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Deadly ‘brain-eating’ microbe outbreak in Pakistan

Published time: October 09, 2012 18:03
Edited time: October 10, 2012 13:10
Picture of Naegleria fowleri surrounded by white cells in spinal fluid; Source: CDC. (Image from medicinenet.com)

Picture of Naegleria fowleri surrounded by white cells in spinal fluid; Source: CDC. (Image from medicinenet.com)

Pakistan’s major city Karachi was struck by an outbreak of Naegleria fowleri, also known as ‘brain-eating amoeba.’ The deadly freshwater microbe kills 98 percent of those infected. The source of the infection has yet to be identified.

The amoeba is transmitted from contaminated water through the nasal cavity and travels to the brain, causing inflammation. Symptoms are initially mild, including headache, stiff neck, fever and stomach pain, but after five to seven days death is likely, as no treatment for the disease has been developed.

The ongoing outbreak has claimed 10 lives, including two children. The three most recent deaths occurred last week.

Some of the cases may not have been reported since many of the city’s 18 million residents are not familiar with the disease, Dr Musa Khan, head of the WHO's Disease Early Warning System in Pakistan said on Tuesday.

The infection is usually contracted through swimming in contaminated water, but health authorities said that many of the victims of the outbreak were not swimmers.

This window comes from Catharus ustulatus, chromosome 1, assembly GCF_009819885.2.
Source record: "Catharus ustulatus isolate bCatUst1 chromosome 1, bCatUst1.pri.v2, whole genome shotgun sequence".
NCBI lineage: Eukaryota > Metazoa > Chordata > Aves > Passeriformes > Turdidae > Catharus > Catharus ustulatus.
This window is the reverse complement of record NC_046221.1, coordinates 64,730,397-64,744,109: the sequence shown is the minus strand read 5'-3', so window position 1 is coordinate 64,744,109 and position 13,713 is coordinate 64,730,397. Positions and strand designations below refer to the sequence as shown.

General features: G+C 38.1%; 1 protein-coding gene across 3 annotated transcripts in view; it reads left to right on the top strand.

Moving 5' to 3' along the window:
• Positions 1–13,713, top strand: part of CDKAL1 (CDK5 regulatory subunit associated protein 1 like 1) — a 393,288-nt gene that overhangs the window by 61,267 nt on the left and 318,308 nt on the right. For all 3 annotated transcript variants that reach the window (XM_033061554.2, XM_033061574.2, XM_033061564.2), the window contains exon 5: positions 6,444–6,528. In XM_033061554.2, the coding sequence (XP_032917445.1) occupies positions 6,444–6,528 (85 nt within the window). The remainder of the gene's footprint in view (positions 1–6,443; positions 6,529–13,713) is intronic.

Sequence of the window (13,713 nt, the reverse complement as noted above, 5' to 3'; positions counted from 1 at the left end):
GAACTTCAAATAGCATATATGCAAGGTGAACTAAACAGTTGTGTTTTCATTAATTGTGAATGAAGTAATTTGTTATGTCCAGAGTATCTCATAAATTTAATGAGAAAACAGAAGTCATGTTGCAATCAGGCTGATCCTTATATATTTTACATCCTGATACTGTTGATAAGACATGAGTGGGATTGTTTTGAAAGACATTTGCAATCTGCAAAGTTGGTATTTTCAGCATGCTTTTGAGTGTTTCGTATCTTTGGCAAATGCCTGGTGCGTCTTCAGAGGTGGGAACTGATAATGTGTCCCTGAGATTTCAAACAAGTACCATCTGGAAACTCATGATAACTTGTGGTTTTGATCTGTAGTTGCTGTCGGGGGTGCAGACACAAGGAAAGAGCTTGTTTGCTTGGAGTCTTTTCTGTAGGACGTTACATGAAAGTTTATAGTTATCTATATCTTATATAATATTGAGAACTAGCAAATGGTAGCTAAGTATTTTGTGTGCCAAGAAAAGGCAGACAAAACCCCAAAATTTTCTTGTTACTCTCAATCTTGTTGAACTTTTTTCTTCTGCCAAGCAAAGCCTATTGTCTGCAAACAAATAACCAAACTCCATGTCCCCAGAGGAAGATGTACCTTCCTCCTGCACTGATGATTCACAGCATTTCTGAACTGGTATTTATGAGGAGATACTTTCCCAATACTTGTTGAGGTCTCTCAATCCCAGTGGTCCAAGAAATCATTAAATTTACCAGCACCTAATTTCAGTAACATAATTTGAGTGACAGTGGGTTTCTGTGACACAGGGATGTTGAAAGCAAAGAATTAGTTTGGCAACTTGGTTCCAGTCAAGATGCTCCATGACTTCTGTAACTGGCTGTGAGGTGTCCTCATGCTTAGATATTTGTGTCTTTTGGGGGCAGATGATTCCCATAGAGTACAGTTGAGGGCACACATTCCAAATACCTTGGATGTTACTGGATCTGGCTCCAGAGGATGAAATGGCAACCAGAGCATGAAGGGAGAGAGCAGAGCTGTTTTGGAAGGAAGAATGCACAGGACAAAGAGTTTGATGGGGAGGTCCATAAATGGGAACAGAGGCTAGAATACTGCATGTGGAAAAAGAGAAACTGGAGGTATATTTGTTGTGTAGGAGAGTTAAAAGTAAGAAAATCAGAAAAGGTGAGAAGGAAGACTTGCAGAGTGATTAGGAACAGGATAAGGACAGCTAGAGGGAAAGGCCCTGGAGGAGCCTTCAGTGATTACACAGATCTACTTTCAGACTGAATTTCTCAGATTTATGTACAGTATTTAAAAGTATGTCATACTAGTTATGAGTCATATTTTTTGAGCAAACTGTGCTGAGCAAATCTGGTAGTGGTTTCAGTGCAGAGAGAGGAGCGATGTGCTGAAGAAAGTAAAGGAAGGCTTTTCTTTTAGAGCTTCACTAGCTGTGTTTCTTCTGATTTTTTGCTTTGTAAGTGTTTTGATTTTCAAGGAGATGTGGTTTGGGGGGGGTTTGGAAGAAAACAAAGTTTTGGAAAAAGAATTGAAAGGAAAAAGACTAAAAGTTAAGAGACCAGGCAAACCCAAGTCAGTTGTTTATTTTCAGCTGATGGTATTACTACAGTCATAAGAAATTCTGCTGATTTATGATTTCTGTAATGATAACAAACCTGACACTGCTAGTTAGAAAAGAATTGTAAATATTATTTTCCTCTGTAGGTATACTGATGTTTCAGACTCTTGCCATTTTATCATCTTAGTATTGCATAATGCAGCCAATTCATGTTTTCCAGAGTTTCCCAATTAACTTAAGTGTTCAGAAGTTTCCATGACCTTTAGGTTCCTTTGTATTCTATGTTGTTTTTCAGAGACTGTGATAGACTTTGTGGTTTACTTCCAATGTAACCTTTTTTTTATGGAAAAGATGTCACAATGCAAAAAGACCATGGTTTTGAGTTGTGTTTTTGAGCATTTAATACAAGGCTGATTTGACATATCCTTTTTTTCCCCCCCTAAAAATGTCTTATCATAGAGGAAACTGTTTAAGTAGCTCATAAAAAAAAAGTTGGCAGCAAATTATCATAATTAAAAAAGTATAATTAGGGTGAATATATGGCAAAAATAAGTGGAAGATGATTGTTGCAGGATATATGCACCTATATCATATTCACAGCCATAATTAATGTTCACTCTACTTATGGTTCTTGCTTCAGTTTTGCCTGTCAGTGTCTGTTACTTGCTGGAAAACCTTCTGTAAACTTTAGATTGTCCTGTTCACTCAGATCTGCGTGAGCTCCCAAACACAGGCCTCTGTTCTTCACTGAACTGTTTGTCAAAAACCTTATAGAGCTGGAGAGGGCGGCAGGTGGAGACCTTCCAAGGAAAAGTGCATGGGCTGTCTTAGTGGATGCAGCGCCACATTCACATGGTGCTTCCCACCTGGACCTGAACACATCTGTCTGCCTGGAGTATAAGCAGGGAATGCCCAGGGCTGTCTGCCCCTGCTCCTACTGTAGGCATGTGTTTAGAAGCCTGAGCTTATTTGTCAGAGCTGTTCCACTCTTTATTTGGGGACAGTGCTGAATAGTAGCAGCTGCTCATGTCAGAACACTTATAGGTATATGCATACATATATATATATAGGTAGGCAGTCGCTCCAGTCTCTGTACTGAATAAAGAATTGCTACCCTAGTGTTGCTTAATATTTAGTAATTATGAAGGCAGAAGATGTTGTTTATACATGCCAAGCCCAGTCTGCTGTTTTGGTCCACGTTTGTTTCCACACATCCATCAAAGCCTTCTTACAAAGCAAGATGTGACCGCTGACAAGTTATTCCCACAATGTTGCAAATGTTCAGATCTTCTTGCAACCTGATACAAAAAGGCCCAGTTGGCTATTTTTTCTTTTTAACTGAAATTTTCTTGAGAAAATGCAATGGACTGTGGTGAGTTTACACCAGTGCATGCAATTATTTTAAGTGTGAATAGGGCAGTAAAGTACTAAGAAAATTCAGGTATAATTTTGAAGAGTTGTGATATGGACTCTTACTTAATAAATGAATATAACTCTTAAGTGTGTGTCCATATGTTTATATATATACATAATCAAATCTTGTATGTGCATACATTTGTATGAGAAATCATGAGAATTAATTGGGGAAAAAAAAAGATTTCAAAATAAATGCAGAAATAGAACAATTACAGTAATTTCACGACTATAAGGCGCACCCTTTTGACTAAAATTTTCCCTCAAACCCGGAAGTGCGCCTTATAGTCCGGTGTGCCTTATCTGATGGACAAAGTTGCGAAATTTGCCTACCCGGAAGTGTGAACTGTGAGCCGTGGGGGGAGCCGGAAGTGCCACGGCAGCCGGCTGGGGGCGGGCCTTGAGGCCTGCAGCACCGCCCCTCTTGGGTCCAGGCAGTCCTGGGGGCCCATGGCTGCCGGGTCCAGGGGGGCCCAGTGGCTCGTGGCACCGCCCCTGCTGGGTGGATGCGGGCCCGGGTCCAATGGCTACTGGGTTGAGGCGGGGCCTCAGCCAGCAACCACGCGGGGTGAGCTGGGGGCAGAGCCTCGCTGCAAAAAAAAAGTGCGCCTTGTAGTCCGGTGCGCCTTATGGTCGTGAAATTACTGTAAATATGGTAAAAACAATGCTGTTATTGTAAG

“The three people who died in September had not been to a swimming pool. It is a serious cause for concern that people are contracting the infection by using tap water,” Health Minister Dr Sagheer Ahmed said at a press conference on Monday.

Pakistani authorities launched a public awareness campaign to inform people about precautionary measures, and to avoid sparking panic.

The city’s water supplier, the Karachi Water and Sewerage Board, announced that it increased chlorine levels at its treatment facility. The company is also taking water samples in different parts of the city in hopes of locating the source of the infection.

Naegleria fowleri can only be detected by a microscopic study of the cerebrospinal fluid, which makes it impossible to test water for contamination.

Another possible source of the outbreak is the water in mosques for Muslim ablution rituals. Most mosques use underground aquifers.

The infection first surfaced in Karachi in 2006, but was not heard of again until now.

Comments (1)

Anonymous user 10.07.2013 02:18

no not only islam..most cases of brain eating amobea have been in USA ans in other countries too

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